Medically reviewed by Drugs.com. Last updated on Sep 3, 2023.
What is placenta previa?
Placenta previa is a condition that causes your placenta to grow near or completely over the opening to your cervix. It can also be called a low-lying placenta. The placenta supplies the baby with nutrients and oxygen during your pregnancy. It also takes away waste produced by your baby. Normally the placenta grows either on the side or top of your uterus (womb). If your placenta grows too near your cervix, it could grow completely over it and block the opening to your vagina. This may cause vaginal bleeding that is harmful to you and your baby.
What increases my risk for placenta previa?
The cause of placenta previa is still not clear. Any of the following may increase your risk:
- Age 35 or older
- Cigarette or cocaine use
- Being pregnant with twins, triplets or more
- Past C-section that caused scarring
- Past placenta previa
- Uterine scarring from past surgery or abortion
- Fertility treatments to help you get pregnant
What are the signs and symptoms of placenta previa?
- Bleeding a small amount (spotting) or a large amount, usually late in the second trimester
How is placenta previa diagnosed?
Placenta previa is often found during a normal pregnancy visit with your healthcare provider. The later in your pregnancy it is found, the higher the risk that it will not go away. Your provider will ask about your health and any past pregnancies. Tell him or her if you have had past uterine surgeries or procedures. Your provider may check your cervix by gently putting a speculum into your vagina. A speculum is a tool that opens your vagina to help your healthcare provider see your cervix. You may also need any of the following:
- An abdominal ultrasound is used to see if you have placenta previa. It is also used to check your baby for any problems during your pregnancy. A small device is moved around your abdomen and takes pictures of your uterus, placenta, and baby.
- A transvaginal ultrasound helps your provider judge how much of the cervix is covered by your placenta. A tube is passed through your vagina to get a clearer view of both your unborn baby and your placenta.
- A Doppler ultrasound may be done to check if your placenta has grown into the wall of your uterus.
- MRI pictures show how and where your placenta is growing. You may be given contrast liquid to help your placenta show up better in pictures. Tell your provider if you have ever had an allergic reaction to contrast liquid. Do not enter the MRI room with anything metal. Metal can cause serious injury. Tell the provider if you have any metal in or on your body.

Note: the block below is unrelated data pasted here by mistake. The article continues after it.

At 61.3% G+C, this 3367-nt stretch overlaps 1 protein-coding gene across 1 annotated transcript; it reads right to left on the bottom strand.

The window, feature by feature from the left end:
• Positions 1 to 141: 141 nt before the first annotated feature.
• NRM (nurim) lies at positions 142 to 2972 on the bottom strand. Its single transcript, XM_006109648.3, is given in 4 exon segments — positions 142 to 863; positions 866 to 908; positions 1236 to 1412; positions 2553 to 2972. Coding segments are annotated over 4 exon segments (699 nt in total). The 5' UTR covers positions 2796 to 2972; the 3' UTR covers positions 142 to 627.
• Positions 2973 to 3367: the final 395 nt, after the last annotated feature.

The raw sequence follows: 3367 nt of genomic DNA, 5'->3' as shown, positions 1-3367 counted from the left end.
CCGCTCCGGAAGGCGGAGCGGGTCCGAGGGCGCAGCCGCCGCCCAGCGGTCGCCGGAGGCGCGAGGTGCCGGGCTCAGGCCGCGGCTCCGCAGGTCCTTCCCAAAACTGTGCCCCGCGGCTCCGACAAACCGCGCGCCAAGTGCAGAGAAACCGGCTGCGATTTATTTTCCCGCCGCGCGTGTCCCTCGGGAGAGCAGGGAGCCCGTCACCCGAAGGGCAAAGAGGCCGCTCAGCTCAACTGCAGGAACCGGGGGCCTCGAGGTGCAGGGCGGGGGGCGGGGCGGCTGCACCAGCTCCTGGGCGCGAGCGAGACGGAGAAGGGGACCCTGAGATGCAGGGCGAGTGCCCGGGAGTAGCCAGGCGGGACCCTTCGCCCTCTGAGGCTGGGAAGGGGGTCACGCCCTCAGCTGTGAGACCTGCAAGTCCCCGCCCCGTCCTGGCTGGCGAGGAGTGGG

How is placenta previa treated?
Placenta previa may go away later in your pregnancy, and you may not need treatment. Your placenta may move when your uterus changes shape as you get closer to delivery. If you need treatment, it may depend on how far along you are in your pregnancy. Your treatment also depends on how much of your cervix is covered by your placenta. You may need any of the following:
- You may need to be on bedrest until your baby is ready to be born. You may be able to rest at home, or you may need to stay in the hospital. If you are in the hospital, your healthcare provider may keep you on a monitor. A monitor is used to watch your vital signs (heart rate, breathing, and blood pressure). You may also need to wear a fetal monitor. Ask your provider which activities you may do while you are on bedrest.
- You may need a blood transfusion if you lose a large amount of blood. During a blood transfusion, you will get donated blood through an IV. You may need a transfusion while you are still pregnant or after your baby is born.
- Medicines may be needed. Medicine may be given to help your baby's lungs mature if your due date is close. Medicine may be given to stop contractions if your due date is not close.
- An amniocentesis (amnio) may be done to check your baby's lungs if you have a C-section date planned. An amnio may be done between weeks 36 and 37 of your pregnancy if you are not bleeding. Ask your provider for more information about amniocentesis.
- Your baby may need to be delivered early. If your due date is close, you may be able to give birth vaginally. If your placenta covers most or all of your cervix, a C-section will be done. A C-section may also be done if you have heavy bleeding, or you or your baby is in danger.
The following list of medications are in some way related to or used in the treatment of this condition.
How can I manage placenta previa?
- You will need to have a safety plan until your baby is born. Make sure you live or are staying a short distance from the hospital. You will also need to make sure someone is ready to take you to the hospital if needed.
- Do not douche or have sex. These may cause bleeding.
Call your local emergency number (911 in the US) if:
- You have chest pain when you take a deep breath or cough.
- You cough up blood.
- You suddenly feel lightheaded and short of breath.
- You have any amount of bleeding from your vagina.
- You are having severe abdominal pain or contractions.
When should I seek immediate care?
- You feel faint or too weak to stand up.
When should I call my doctor or obstetrician?
- You feel abdominal cramps, pressure, or tightening.
- Your heart is beating faster than normal for you.
- You have questions or concerns about your condition or care.
Care AgreementYou have the right to help plan your care. Learn about your health condition and how it may be treated. Discuss treatment options with your healthcare providers to decide what care you want to receive. You always have the right to refuse treatment. The above information is an educational aid only. It is not intended as medical advice for individual conditions or treatments. Talk to your doctor, nurse or pharmacist before following any medical regimen to see if it is safe and effective for you.
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